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3 kinds of financial abuse residents may endure at nursing homes

On Behalf of | Nov 28, 2022 | Elder Abuse |

Elder abuse comes in many forms. The most obvious is physical abuse which may leave behind bruises or even broken bones. Verbal and emotional abuse may occur at the same time as physical abuse or may start before people become physically violent.

Financial abuse is another concern. Older adults in nursing home facilities are at risk for financial abuse. Employees at the facility where they live may resent their job responsibilities and the demands of the residents. They may take those frustrations out on the people for whom they should provide care.

What does financial abuse in a nursing home often look like?

  1. The theft of money or resources

If your loved one receives cash to spend on themselves every month, an abusive staff member at the nursing home might start depriving them of that money by physically taking it from them or sneaking into the room while they sleep at night to steal it.

Jewelry, collectibles and any items with financial value could catch the eye of employees. Theft from residents is a common form of financial abuse in nursing homes.

  1. The misappropriation or misuse of resources

Outright stealing is too blatant for some people. They worry about getting caught or have some misguided sense of ethics that prevents them from actually taking something that belongs to another person.

What they may do instead is use a resident’s credit card, debit card or checkbook for personal purposes. They could either steal the checkbook or card to use for personal purchases and then return it to the resident’s room or go shopping on behalf of the resident and add a few personal items to each transaction.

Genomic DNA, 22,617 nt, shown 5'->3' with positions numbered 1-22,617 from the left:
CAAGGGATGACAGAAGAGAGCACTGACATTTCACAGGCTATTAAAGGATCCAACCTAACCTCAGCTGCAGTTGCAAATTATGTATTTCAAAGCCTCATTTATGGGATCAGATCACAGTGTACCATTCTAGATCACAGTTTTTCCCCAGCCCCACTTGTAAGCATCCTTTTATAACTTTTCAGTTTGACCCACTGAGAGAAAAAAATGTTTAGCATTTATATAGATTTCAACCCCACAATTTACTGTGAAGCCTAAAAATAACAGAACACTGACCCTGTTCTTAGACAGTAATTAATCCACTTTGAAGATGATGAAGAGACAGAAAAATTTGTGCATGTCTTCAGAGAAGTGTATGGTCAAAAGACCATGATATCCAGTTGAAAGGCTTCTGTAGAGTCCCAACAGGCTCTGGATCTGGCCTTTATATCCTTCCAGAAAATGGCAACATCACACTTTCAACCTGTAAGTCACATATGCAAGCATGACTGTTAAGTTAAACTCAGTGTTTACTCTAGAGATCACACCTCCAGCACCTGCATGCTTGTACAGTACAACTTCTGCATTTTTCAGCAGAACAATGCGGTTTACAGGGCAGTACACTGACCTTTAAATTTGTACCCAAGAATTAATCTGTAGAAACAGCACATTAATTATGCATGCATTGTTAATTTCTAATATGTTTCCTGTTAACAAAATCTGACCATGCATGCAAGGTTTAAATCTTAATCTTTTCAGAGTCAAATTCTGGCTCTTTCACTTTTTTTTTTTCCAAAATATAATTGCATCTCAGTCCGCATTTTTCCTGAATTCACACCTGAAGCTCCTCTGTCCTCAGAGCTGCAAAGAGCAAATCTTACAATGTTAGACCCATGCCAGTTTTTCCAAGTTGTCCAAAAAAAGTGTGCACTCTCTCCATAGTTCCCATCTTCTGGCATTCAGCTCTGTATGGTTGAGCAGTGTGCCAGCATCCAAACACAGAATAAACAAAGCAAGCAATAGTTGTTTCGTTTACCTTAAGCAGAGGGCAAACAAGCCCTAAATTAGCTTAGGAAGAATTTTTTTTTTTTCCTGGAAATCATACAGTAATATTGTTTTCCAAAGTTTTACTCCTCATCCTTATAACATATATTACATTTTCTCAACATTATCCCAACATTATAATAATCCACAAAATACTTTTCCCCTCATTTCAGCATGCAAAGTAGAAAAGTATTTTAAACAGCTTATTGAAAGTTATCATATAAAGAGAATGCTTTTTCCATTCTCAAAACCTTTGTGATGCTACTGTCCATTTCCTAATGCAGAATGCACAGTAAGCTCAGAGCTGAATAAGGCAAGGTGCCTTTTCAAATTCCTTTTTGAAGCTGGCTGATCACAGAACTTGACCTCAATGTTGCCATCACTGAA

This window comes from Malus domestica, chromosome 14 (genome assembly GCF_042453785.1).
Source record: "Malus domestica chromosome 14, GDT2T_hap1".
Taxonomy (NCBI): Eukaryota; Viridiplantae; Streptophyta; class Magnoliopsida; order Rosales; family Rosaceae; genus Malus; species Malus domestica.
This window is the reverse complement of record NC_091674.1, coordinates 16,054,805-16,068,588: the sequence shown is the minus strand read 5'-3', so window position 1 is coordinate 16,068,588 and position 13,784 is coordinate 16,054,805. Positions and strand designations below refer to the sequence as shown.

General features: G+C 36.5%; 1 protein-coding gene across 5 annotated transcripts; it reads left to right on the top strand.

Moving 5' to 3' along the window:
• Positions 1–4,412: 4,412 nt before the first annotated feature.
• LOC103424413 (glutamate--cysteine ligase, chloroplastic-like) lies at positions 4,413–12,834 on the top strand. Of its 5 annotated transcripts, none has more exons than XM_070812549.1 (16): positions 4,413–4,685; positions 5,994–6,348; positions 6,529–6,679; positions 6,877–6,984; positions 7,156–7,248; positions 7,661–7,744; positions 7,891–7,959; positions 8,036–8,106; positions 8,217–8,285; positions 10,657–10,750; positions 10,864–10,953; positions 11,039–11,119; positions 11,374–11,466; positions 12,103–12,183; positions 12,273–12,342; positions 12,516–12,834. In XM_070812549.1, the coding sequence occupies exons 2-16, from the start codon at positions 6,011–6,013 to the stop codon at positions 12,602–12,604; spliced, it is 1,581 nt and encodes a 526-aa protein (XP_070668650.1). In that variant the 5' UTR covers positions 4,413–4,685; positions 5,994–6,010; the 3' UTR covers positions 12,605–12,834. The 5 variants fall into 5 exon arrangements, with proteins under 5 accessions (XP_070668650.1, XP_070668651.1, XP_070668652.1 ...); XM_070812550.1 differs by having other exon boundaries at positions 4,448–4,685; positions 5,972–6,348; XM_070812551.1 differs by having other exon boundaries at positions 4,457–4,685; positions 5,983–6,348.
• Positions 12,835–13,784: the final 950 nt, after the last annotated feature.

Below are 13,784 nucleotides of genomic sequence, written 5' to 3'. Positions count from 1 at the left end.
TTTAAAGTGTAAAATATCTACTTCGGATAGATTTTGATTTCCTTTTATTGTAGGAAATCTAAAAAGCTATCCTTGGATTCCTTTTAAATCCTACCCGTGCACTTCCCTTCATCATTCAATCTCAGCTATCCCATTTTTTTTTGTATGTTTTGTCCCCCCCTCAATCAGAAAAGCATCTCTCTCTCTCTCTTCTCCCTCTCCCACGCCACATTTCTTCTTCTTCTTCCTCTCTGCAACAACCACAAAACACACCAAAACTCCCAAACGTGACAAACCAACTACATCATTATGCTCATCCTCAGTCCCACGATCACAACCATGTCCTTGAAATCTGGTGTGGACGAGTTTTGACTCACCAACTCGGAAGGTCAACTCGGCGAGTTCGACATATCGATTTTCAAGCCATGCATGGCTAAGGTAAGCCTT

1. Coercion and manipulation

The subtlest form of financial abuse involves someone attempting a long con. They attempt to develop a positive rapport with a resident at the facility. They act as a surrogate family member, providing not just physical support but also emotional support.

Typically, they will combine their kindness to the older adult with a very sad, possibly fabricated, story about their personal life. They do this in the hopes that a vulnerable older adult in their care might decide to add them to an estate plan or simply start giving them resources. This form of financial abuse is particularly insidious because older adults may not recognize the ulterior motives of the people who should put their needs first.

As someone with a family member and a nursing home, you should keep an eye out not just for bruises but also for signs of financial misconduct. Identifying and fighting back against financial abuse and other forms of nursing home abuse will benefit your loved one who depends on daily support.

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